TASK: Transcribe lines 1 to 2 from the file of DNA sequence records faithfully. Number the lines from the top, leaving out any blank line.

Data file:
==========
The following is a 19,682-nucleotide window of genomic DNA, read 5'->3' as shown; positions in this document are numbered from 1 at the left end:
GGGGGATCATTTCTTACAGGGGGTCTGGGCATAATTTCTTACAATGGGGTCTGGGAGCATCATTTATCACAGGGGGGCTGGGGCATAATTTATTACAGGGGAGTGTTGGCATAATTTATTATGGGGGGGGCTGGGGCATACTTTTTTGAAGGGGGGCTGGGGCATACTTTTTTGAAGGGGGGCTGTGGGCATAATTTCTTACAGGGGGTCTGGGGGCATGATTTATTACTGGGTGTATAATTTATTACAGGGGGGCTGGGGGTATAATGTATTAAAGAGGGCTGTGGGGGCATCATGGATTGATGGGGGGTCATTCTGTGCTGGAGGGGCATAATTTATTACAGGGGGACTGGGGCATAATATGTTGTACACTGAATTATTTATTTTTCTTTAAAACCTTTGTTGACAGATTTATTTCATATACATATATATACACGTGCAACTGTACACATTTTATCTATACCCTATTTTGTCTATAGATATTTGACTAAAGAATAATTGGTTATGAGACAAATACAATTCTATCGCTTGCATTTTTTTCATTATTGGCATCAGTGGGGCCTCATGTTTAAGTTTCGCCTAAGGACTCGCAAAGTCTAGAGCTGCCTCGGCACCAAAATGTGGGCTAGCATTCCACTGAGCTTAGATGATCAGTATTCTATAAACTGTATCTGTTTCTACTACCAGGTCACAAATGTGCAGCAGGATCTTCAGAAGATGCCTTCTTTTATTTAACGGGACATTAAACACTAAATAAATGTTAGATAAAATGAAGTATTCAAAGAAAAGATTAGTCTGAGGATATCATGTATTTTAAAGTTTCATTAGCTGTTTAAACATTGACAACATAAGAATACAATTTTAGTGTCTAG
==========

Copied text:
The following is a 19,682-nucleotide window of genomic DNA, read 5'->3' as shown; positions in this document are numbered from 1 at the left end:
GGGGGATCATTTCTTACAGGGGGTCTGGGCATAATTTCTTACAATGGGGTCTGGGAGCATCATTTATCACAGGGGGGCTGGGGCATAATTTATTACAGGGGAGTGTTGGCATAATTTATTATGGGGGGGGCTGGGGCATACTTTTTTGAAGGGGGGCTGGGGCATACTTTTTTGAAGGGGGGCTGTGGGCATAATTTCTTACAGGGGGTCTGGGGGCATGATTTATTACTGGGTGTATAATTTATTACAGGGGGGCTGGGGGTATAATGTATTAAAGAGGGCTGTGGGGGCATCATGGATTGATGGGGGGTCATTCTGTGCTGGAGGGGCATAATTTATTACAGGGGGACTGGGGCATAATATGTTGTACACTGAATTATTTATTTTTCTTTAAAACCTTTGTTGACAGATTTATTTCATATACATATATATACACGTGCAACTGTACACATTTTATCTATACCCTATTTTGTCTATAGATATTTGACTAAAGAATAATTGGTTATGAGACAAATACAATTCTATCGCTTGCATTTTTTTCATTATTGGCATCAGTGGGGCCTCATGTTTAAGTTTCGCCTAAGGACTCGCAAAGTCTAGAGCTGCCTCGGCACCAAAATGTGGGCTAGCATTCCACTGAGCTTAGATGATCAGTATTCTATAAACTGTATCTGTTTCTACTACCAGGTCACAAATGTGCAGCAGGATCTTCAGAAGATGCCTTCTTTTATTTAACGGGACATTAAACACTAAATAAATGTTAGATAAAATGAAGTATTCAAAGAAAAGATTAGTCTGAGGATATCATGTATTTTAAAGTTTCATTAGCTGTTTAAACATTGACAACATAAGAATACAATTTTAGTGTCTAG